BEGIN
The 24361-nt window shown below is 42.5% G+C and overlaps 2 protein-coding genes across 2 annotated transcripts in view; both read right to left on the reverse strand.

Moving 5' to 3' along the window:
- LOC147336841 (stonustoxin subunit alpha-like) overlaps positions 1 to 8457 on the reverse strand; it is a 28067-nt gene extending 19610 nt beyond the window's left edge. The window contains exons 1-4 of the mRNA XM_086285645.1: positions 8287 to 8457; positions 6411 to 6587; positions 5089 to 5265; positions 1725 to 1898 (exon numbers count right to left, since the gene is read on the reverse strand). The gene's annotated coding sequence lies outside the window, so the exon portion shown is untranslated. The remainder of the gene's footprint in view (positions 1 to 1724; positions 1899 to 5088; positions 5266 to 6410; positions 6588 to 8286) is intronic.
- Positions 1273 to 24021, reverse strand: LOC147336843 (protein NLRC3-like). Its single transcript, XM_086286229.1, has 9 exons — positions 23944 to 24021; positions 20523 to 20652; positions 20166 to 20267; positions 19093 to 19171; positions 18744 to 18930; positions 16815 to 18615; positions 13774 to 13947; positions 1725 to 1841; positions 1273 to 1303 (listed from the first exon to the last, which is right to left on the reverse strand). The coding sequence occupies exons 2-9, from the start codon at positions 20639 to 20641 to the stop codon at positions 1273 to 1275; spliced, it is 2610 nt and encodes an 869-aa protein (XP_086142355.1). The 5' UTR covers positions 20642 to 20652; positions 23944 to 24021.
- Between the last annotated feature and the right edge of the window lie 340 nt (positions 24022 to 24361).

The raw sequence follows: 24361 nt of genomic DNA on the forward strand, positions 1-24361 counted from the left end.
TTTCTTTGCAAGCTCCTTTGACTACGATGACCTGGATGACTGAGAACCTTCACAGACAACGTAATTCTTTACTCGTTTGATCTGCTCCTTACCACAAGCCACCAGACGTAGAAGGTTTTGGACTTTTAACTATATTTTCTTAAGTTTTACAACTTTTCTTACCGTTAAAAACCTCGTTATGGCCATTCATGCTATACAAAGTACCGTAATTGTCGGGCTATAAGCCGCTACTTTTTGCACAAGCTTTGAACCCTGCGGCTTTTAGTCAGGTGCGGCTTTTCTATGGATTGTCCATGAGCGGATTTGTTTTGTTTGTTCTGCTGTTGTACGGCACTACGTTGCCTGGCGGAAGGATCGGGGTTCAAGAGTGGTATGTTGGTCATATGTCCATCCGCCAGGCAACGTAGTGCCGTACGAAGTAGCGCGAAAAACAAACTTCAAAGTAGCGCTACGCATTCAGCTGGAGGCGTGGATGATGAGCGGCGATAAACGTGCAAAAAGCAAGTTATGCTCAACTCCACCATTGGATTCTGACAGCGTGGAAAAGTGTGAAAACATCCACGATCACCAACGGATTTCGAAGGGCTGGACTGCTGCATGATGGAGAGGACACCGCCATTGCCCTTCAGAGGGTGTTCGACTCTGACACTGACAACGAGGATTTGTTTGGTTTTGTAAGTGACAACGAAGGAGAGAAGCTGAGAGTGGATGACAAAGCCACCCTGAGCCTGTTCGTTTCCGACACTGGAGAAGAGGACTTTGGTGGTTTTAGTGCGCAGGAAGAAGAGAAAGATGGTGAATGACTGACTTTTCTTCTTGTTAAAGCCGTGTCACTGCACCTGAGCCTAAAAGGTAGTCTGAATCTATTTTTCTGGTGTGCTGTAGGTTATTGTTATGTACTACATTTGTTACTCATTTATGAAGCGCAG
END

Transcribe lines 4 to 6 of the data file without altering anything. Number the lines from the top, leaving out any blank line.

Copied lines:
- Positions 1273 to 24021, reverse strand: LOC147336843 (protein NLRC3-like). Its single transcript, XM_086286229.1, has 9 exons — positions 23944 to 24021; positions 20523 to 20652; positions 20166 to 20267; positions 19093 to 19171; positions 18744 to 18930; positions 16815 to 18615; positions 13774 to 13947; positions 1725 to 1841; positions 1273 to 1303 (listed from the first exon to the last, which is right to left on the reverse strand). The coding sequence occupies exons 2-9, from the start codon at positions 20639 to 20641 to the stop codon at positions 1273 to 1275; spliced, it is 2610 nt and encodes an 869-aa protein (XP_086142355.1). The 5' UTR covers positions 20642 to 20652; positions 23944 to 24021.
- Between the last annotated feature and the right edge of the window lie 340 nt (positions 24022 to 24361).

The raw sequence follows: 24361 nt of genomic DNA on the forward strand, positions 1-24361 counted from the left end.